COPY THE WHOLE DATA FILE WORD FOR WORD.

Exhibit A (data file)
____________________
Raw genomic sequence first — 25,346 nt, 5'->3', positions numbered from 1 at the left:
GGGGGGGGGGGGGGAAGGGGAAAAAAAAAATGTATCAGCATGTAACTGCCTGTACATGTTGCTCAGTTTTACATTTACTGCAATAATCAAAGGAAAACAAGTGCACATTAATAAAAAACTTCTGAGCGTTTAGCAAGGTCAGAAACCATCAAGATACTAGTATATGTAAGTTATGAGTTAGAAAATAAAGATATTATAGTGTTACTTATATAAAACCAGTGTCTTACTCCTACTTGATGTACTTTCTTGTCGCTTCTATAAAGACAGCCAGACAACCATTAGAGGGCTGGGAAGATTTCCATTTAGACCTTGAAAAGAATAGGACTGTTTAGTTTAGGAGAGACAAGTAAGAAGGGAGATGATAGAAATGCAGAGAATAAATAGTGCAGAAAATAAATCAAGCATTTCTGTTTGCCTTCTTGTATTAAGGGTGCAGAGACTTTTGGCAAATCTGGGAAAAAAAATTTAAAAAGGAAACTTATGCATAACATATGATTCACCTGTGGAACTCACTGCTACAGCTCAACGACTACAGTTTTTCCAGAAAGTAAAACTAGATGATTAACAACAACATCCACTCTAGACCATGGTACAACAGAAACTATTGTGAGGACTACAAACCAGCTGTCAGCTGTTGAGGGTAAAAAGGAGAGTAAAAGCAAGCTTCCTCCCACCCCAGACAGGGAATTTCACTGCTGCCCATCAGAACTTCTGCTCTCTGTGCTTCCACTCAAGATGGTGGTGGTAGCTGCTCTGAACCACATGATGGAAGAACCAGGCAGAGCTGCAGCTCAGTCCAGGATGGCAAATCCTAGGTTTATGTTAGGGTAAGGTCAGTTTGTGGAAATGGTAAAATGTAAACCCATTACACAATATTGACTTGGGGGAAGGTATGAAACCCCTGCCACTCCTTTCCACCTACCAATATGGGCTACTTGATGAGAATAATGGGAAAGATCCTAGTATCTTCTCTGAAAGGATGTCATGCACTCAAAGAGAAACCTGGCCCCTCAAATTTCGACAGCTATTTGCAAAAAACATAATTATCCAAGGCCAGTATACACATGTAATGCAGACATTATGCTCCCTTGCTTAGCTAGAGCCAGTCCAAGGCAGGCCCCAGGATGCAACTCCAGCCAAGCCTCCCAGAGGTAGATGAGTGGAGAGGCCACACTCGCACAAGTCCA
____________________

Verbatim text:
Raw genomic sequence first — 25,346 nt, 5'->3', positions numbered from 1 at the left:
GGGGGGGGGGGGGGAAGGGGAAAAAAAAAATGTATCAGCATGTAACTGCCTGTACATGTTGCTCAGTTTTACATTTACTGCAATAATCAAAGGAAAACAAGTGCACATTAATAAAAAACTTCTGAGCGTTTAGCAAGGTCAGAAACCATCAAGATACTAGTATATGTAAGTTATGAGTTAGAAAATAAAGATATTATAGTGTTACTTATATAAAACCAGTGTCTTACTCCTACTTGATGTACTTTCTTGTCGCTTCTATAAAGACAGCCAGACAACCATTAGAGGGCTGGGAAGATTTCCATTTAGACCTTGAAAAGAATAGGACTGTTTAGTTTAGGAGAGACAAGTAAGAAGGGAGATGATAGAAATGCAGAGAATAAATAGTGCAGAAAATAAATCAAGCATTTCTGTTTGCCTTCTTGTATTAAGGGTGCAGAGACTTTTGGCAAATCTGGGAAAAAAAATTTAAAAAGGAAACTTATGCATAACATATGATTCACCTGTGGAACTCACTGCTACAGCTCAACGACTACAGTTTTTCCAGAAAGTAAAACTAGATGATTAACAACAACATCCACTCTAGACCATGGTACAACAGAAACTATTGTGAGGACTACAAACCAGCTGTCAGCTGTTGAGGGTAAAAAGGAGAGTAAAAGCAAGCTTCCTCCCACCCCAGACAGGGAATTTCACTGCTGCCCATCAGAACTTCTGCTCTCTGTGCTTCCACTCAAGATGGTGGTGGTAGCTGCTCTGAACCACATGATGGAAGAACCAGGCAGAGCTGCAGCTCAGTCCAGGATGGCAAATCCTAGGTTTATGTTAGGGTAAGGTCAGTTTGTGGAAATGGTAAAATGTAAACCCATTACACAATATTGACTTGGGGGAAGGTATGAAACCCCTGCCACTCCTTTCCACCTACCAATATGGGCTACTTGATGAGAATAATGGGAAAGATCCTAGTATCTTCTCTGAAAGGATGTCATGCACTCAAAGAGAAACCTGGCCCCTCAAATTTCGACAGCTATTTGCAAAAAACATAATTATCCAAGGCCAGTATACACATGTAATGCAGACATTATGCTCCCTTGCTTAGCTAGAGCCAGTCCAAGGCAGGCCCCAGGATGCAACTCCAGCCAAGCCTCCCAGAGGTAGATGAGTGGAGAGGCCACACTCGCACAAGTCCA